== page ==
The forcing can be altered in many ways. An increase to cloud cover of a single percent would more than compensate for the warming from a doubling of carbon dioxide in the air. There are several ways to increase cloud cover, for example small amounts of sulphates, dust, salt or water released from scheduled aircraft would trigger additional cloud formation. And the carbon dioxide in the air is very unlikely to increase so much that it doubles.

And there are many other ways to reflect sunlight so it is not absorbed by the ground. Crops could be chosen for reflectivity, roofs could be covered with reflective materials, and tethered balloons could be covered in reflective material.

Each of these options would be very much cheaper than constraining the emissions by 20 per cent for a single year. So, any delay to implementation of emission constraints by use of these options would save a lot of money.

Global temperature has not again reached the high it did in 1998 and has been stable since. But it could start to rise again. If it does then use of one or more of these options could be adopted when global temperature nears 2 degrees Celsius higher than it was at the start of the last century. This would be a cheap and effective counter measure while the needed emission constraints are imposed. Indeed, it would be much cheaper than the emission constraints. It could be started and stopped rapidly, and its effect would be instantaneous (as sunbathers have noticed when a cloud passes in front of the Sun).

Until then there would be no need for expensive ‘seen to be doing something’ actions such as capturing and storing carbon dioxide. Energy and financial policies would not need to be distorted, and developing countries could be allowed to develop unhindered.

Indeed, there would be no need to deploy the counter measures unless and until global temperature rises to near the trigger of 2 degrees C rise.

The various methods for reflecting sunlight need to be developed and perfected. They each have potential benefits and problems which need to be assessed. But if the problems are detectable they need not be significant. For example, the additional cloud cover could be induced over oceans distant from land. This requires much research.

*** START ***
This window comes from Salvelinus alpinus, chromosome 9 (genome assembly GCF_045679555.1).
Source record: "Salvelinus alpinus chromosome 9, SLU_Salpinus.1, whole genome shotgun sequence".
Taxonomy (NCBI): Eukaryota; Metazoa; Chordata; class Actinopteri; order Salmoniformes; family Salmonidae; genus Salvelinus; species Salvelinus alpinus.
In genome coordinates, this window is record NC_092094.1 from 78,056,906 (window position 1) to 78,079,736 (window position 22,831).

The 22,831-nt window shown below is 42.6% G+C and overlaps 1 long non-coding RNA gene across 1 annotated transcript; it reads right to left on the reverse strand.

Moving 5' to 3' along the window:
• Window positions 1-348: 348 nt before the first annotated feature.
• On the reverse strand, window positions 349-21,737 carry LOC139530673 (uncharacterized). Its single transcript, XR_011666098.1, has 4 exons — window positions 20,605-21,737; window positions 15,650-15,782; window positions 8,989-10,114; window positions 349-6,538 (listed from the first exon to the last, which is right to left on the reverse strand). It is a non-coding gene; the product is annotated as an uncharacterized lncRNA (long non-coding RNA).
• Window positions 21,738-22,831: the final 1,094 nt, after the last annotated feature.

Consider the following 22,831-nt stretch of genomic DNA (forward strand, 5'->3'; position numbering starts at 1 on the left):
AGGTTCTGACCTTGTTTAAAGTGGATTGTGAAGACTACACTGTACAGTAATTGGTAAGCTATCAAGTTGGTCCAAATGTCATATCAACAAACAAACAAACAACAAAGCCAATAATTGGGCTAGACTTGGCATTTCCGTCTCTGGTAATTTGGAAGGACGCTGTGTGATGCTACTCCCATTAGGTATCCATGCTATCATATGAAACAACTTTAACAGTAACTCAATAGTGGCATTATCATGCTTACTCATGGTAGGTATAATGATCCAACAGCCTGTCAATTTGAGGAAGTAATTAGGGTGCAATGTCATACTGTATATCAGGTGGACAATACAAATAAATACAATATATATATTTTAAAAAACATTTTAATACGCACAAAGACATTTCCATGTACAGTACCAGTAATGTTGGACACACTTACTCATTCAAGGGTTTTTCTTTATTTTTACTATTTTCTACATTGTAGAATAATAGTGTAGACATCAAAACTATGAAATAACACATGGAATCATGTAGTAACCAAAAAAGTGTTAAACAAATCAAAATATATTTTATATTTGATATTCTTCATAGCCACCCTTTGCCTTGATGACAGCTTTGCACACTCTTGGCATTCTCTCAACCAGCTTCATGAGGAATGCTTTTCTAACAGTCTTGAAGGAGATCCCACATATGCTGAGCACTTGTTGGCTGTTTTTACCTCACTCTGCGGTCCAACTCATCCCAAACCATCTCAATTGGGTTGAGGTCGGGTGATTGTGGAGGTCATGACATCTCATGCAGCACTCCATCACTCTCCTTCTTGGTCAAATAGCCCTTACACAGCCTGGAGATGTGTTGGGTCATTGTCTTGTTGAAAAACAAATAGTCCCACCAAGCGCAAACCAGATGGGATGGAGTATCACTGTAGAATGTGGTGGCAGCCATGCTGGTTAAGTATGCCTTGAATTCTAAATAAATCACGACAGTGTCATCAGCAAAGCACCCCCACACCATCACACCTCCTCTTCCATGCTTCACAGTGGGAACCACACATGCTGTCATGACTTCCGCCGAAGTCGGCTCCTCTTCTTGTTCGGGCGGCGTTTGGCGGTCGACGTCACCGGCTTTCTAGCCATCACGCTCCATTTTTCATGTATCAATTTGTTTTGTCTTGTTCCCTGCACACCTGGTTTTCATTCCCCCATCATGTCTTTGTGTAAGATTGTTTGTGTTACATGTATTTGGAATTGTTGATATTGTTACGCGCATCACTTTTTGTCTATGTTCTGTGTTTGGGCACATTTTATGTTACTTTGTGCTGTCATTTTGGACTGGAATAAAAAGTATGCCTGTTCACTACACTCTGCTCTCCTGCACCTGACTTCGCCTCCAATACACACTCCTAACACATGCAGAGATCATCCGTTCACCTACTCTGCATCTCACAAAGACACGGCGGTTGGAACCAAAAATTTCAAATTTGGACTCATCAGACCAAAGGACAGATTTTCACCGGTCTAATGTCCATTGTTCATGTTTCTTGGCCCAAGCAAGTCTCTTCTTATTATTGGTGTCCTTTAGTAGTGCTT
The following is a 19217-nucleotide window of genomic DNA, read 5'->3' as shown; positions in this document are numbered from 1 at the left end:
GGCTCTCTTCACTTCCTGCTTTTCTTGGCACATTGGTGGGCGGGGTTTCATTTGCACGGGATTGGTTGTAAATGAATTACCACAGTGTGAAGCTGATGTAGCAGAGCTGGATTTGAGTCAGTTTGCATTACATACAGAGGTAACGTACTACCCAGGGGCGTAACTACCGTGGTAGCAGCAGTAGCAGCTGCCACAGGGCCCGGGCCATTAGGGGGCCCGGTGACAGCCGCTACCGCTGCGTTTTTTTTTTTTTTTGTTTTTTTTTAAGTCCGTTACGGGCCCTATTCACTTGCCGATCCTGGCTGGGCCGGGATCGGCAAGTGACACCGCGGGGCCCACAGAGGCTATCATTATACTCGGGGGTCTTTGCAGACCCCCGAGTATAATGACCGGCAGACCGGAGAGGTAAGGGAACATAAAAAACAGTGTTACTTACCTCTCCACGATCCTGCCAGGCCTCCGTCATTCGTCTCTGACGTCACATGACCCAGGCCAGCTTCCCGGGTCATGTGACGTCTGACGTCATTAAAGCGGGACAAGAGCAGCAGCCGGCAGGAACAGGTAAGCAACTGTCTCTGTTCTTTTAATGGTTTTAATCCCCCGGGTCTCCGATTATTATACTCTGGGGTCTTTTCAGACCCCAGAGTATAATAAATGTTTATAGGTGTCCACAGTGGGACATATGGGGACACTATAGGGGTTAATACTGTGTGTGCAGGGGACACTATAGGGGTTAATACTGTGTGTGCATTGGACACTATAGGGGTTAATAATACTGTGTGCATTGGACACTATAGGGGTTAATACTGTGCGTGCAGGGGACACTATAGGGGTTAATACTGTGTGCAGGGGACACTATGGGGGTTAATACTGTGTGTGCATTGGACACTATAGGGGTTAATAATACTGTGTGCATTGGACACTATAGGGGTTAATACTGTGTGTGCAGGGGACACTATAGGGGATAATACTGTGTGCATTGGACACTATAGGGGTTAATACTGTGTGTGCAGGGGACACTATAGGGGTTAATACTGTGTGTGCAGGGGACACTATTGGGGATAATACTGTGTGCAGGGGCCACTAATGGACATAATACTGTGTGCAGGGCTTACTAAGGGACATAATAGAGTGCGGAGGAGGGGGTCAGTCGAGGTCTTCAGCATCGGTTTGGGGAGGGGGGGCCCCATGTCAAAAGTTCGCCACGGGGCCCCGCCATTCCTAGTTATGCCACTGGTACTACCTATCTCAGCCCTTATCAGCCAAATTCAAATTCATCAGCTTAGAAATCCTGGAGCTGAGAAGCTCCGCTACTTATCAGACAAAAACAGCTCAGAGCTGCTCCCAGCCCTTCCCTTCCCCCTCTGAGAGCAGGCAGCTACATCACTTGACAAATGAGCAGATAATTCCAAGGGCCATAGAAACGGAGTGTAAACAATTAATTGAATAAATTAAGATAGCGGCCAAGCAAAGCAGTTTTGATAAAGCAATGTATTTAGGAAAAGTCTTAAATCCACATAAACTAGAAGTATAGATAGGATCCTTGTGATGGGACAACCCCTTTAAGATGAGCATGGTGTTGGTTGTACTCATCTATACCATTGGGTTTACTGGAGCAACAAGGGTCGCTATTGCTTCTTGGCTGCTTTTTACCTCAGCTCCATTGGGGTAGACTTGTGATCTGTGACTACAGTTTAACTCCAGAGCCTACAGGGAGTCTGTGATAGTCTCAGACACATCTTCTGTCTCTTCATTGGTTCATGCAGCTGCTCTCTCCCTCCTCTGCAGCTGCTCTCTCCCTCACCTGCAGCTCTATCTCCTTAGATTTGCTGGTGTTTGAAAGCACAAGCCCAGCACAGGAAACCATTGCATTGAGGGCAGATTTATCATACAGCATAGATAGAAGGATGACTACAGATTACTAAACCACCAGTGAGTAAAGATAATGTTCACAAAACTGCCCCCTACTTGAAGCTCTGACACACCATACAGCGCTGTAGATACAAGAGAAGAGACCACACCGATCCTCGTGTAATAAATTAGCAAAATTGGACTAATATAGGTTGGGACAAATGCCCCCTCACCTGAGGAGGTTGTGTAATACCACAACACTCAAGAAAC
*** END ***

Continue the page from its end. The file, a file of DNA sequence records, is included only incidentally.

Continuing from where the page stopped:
Politicians know they need to be seen to be ‘doing something’ and they would be seen to be doing something worthwhile. Each counter measure experiment and demonstration provides opportunity for media coverage.

Richard S. Courtney
Energy and Environment Consultant

Richard S. Courtney is an independent consultant on matters concerning
energy and the environment. He is a technical advisor to several UK MPs
and mostly-UK MEPs. He has been called as an expert witness by the UK
Parliament’s House of Commons Select Committee on Energy and also House
of Lords Select Committee on the Environment. He is an expert peer
reviewer for the Intergovernmental Panel on Climate Change and in
November 1997 chaired the Plenary Session of the Climate Conference in
Bonn. In June 2000 he was one of 15 scientists invited from around the
world to give a briefing on climate change at the US Congress in
Washington DC, and he then chaired one of the three briefing sessions.
His achievements have been recognized by The UK’s Royal Society for Arts
and Commerce, PZZK (the management association of Poland’s mining
industry), and The British Association for the Advancement of Science.
Having been the contributing technical editor of CoalTrans
International, he is now on the editorial board of Energy & Environment.
He is a founding member of the European Science and Environment Forum
(ESEF).

h/t to Barry Hearn

About these ads
This entry was posted in Climate_change, Politics. Bookmark the permalink.

109 Responses to Stopping Climate Change

  1. EdB says:

    What is magical about 2 C? What if the earth wants warm up 2C due to natural variation? I am getting images of King Canute wanting to stop the tides.

    I would wait until we actually have proof of a human caused “problem” before I would spend a dime on it. So far I have yet to see a paper that gives me proof. Not only do we not have a grasp on how much warming is “A” in AGW but we do not know what is a “problem” with 1C, 2C warming. For all we know, the Greenland ice sheet could start to grow rapidly as more humid Arctic air causes greater snow fall over Greenland. Please don’t tell me the “models” can predict this.

  2. Mike Bryant says:

    Sorry, Man… They already got you outflanked… didn’t you know the acidic oceans will soon be gobbling up your toes?
    Mike Bryant